Ok, I wasn't aware of the 64 bit dotNET. Thanks for the correction.
Obviously that isn't the default choice. Or at least was not under Windows7, which still is used on most of our machines.
I will be looking into the possibility of switching to 64-bit dotNet. My gut feeling is that it might require a little more work, for 100+ PCs, than you can accomplish before lunch. And that there may be more than one compatibility/porting issue to be solved.
Still, that is the way to go in the long run.
Of course I do not intentionally want to put files into \Windows\System32!
But my utility is agnostic with respect to the file name specified on the call line. If the user sits in \Windows\System32\ and specifies plain filename, with no path, the utility accepts that - it does not make any specific check for \Windows\System32 saying "I think you shouldn't write to this directory". That is the responsibility of the user.
There are other directories where I really don't want to leave .bat files, such as C:\
For all practical purposes it doesn't matter: The desktop user really calls a small script that generates the file, executes it, and deletes it. The problem with \Windows\System32 is that the file generated under \Windows\System32 cannot be deleted (from the script) under that name, because it isn't there, it is in a different place, under a different name from the name it was created with!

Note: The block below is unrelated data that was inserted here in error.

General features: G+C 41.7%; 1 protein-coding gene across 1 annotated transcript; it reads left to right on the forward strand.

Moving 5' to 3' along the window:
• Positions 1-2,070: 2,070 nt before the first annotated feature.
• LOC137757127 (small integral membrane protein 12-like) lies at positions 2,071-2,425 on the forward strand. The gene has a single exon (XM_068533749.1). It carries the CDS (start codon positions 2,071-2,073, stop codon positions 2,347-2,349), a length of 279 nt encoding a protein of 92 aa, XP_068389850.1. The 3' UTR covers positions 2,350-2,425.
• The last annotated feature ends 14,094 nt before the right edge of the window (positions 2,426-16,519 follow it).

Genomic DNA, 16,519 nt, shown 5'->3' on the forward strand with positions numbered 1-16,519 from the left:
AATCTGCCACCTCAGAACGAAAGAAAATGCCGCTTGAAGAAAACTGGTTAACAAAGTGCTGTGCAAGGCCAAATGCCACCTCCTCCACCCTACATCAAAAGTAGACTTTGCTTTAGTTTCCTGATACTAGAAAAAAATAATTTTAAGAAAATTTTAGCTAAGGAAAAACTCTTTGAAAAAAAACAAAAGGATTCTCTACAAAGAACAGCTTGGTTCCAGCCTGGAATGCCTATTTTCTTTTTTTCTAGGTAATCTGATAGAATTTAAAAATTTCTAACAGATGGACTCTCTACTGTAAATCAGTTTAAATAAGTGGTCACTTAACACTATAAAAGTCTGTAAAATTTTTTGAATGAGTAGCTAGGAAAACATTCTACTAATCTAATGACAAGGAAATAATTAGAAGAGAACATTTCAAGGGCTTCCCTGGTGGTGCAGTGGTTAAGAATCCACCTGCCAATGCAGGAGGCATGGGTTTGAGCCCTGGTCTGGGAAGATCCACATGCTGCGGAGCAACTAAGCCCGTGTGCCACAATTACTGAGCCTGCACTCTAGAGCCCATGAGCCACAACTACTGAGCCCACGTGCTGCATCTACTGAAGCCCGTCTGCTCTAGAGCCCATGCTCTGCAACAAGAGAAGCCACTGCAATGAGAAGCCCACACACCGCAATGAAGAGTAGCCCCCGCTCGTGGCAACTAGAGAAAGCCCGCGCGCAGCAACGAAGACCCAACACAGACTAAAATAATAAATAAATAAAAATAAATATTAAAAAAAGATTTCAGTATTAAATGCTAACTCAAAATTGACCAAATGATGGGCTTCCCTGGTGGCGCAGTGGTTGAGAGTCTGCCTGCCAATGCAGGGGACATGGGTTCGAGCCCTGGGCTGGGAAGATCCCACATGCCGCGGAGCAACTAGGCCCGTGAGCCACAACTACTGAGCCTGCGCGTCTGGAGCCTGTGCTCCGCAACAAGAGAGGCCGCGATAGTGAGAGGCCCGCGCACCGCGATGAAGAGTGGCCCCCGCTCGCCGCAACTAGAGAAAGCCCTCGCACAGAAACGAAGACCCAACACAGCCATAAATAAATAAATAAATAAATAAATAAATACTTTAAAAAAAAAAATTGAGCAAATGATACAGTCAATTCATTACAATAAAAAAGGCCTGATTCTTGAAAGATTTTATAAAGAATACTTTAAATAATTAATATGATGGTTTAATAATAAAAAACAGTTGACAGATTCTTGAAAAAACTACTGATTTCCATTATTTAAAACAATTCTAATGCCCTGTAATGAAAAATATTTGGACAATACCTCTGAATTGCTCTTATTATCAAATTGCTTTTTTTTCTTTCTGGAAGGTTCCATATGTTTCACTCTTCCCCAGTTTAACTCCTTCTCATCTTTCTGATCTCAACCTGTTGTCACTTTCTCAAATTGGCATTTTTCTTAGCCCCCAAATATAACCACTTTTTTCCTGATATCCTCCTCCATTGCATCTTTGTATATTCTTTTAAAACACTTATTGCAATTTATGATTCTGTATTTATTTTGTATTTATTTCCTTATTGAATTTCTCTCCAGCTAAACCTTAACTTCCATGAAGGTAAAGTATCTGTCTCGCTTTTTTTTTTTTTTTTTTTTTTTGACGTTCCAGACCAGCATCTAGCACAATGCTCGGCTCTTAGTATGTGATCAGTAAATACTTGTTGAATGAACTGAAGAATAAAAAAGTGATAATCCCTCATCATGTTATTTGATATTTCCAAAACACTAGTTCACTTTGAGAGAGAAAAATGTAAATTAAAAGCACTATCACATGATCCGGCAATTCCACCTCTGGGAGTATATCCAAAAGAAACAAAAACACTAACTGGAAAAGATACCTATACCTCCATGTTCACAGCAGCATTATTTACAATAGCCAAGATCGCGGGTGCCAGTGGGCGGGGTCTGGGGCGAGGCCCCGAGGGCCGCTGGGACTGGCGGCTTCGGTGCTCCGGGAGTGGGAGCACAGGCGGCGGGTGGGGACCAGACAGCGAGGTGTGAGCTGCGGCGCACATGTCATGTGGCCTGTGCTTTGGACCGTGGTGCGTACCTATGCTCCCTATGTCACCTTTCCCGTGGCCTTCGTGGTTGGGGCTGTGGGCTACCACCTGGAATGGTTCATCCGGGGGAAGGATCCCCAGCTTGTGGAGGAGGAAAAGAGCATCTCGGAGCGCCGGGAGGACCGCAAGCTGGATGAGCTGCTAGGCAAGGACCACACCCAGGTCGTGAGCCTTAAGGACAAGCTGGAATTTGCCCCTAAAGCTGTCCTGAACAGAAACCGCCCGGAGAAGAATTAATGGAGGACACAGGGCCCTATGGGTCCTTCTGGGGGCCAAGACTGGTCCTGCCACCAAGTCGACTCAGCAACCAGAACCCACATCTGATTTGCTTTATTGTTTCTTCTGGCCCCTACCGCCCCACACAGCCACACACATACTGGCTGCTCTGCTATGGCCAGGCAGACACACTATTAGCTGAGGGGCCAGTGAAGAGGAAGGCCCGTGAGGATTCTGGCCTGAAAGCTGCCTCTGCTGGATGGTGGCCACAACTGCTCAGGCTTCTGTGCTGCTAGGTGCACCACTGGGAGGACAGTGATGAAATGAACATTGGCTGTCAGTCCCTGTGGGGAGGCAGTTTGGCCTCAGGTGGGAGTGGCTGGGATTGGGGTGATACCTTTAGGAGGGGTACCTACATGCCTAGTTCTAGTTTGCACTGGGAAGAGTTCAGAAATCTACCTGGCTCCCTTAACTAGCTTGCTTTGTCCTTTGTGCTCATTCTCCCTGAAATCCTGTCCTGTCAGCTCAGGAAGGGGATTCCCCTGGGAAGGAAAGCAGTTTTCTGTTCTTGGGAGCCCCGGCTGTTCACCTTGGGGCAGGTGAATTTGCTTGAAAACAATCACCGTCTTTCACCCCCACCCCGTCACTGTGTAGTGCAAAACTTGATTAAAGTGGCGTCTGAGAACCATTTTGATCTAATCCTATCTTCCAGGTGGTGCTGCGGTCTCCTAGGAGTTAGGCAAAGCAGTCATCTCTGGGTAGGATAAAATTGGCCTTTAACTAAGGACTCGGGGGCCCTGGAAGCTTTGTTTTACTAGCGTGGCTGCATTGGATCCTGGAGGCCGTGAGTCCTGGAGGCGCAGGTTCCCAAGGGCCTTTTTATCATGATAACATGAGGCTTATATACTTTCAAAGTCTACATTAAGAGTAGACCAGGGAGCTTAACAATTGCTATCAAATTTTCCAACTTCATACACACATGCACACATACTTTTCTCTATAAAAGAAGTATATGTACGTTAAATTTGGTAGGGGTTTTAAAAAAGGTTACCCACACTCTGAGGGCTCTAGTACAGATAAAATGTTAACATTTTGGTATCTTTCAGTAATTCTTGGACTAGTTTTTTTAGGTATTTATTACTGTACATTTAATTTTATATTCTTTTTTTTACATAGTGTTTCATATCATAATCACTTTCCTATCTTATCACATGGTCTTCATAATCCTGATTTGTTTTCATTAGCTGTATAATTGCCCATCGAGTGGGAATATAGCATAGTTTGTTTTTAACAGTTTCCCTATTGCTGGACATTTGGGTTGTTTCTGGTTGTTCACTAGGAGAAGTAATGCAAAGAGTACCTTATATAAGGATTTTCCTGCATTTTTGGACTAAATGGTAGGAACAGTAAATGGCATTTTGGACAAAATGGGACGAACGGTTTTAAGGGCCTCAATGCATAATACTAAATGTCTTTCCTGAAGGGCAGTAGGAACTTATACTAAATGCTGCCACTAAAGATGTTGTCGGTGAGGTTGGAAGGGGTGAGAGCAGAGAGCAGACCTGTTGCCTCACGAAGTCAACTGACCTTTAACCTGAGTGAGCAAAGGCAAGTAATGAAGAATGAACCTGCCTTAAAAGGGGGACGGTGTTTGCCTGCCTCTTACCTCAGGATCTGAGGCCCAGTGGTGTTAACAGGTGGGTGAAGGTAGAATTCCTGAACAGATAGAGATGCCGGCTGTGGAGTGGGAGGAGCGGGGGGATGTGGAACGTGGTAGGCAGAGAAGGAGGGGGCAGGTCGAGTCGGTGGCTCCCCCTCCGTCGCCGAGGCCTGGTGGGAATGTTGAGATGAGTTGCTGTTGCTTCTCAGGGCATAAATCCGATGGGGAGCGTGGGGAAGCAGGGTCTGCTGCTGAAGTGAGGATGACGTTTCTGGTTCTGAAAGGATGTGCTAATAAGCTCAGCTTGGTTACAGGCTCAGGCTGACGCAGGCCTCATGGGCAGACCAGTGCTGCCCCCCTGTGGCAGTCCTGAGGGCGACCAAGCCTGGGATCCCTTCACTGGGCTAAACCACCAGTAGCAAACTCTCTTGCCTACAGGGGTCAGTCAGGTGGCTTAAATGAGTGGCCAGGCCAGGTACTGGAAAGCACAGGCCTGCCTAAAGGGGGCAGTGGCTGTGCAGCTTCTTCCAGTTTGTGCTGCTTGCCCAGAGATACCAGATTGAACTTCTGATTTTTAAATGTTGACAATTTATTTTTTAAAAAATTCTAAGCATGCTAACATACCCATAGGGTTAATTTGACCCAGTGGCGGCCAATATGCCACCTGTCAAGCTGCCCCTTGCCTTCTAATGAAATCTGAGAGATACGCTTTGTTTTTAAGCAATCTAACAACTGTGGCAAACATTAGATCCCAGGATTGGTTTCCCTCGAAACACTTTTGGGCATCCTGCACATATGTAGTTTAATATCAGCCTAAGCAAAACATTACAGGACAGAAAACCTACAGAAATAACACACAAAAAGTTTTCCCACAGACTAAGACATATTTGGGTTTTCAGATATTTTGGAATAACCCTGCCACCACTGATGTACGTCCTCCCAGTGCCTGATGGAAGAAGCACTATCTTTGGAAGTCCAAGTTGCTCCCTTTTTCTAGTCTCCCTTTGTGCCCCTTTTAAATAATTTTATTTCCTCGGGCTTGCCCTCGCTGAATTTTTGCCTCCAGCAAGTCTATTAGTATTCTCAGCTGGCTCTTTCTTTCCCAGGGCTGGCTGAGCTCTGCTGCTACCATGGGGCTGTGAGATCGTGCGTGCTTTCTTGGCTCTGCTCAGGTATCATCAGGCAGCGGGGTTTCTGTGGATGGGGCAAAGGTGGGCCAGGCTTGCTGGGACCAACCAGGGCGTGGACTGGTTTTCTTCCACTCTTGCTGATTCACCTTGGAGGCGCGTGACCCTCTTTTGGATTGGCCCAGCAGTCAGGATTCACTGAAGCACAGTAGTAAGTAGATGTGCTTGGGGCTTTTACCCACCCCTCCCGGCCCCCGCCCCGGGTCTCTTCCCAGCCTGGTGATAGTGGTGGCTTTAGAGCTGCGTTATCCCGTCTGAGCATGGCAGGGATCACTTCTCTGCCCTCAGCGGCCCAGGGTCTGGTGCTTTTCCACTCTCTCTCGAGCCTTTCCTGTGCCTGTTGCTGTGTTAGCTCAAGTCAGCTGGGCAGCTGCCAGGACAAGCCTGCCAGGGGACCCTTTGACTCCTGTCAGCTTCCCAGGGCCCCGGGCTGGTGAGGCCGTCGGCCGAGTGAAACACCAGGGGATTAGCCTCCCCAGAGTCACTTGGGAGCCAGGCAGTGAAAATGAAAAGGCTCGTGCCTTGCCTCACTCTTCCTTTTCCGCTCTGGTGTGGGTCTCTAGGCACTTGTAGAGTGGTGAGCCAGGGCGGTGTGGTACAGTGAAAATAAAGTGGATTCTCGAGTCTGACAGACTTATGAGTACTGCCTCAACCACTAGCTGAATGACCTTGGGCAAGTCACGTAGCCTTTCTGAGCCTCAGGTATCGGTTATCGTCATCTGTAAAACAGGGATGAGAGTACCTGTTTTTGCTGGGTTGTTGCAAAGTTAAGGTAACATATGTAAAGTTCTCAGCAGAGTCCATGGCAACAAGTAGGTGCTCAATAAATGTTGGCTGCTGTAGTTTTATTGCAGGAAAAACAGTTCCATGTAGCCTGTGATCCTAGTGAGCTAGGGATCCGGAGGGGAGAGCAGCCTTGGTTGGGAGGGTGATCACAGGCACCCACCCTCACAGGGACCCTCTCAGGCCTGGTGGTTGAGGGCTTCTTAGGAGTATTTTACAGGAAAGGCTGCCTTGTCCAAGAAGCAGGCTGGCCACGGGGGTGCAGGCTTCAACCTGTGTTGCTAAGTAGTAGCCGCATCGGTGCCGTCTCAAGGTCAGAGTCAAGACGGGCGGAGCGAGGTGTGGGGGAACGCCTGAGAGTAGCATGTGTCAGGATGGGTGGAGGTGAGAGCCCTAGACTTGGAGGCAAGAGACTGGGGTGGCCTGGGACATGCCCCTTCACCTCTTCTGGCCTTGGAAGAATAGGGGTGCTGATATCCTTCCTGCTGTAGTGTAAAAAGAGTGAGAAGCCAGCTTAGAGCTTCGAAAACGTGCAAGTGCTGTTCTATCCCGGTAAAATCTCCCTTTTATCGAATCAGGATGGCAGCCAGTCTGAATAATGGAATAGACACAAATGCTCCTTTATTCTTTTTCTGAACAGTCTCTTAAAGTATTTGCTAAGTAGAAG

When the user sits in \Windows\System32 and explicitly asks for writing a .bat file there, and it is automatically deleted immediately after running, then I do not see the big problem: The user has write access, then I will do what he asks for. In locations where the user has no write privleges, the utility fails - I'd be happy to see that in \Windows\System32. The problem is that you can create the file, but you can't delete it without knowing all the inner workings and give special treatment to a bunch of directory names that appears to be quite normal.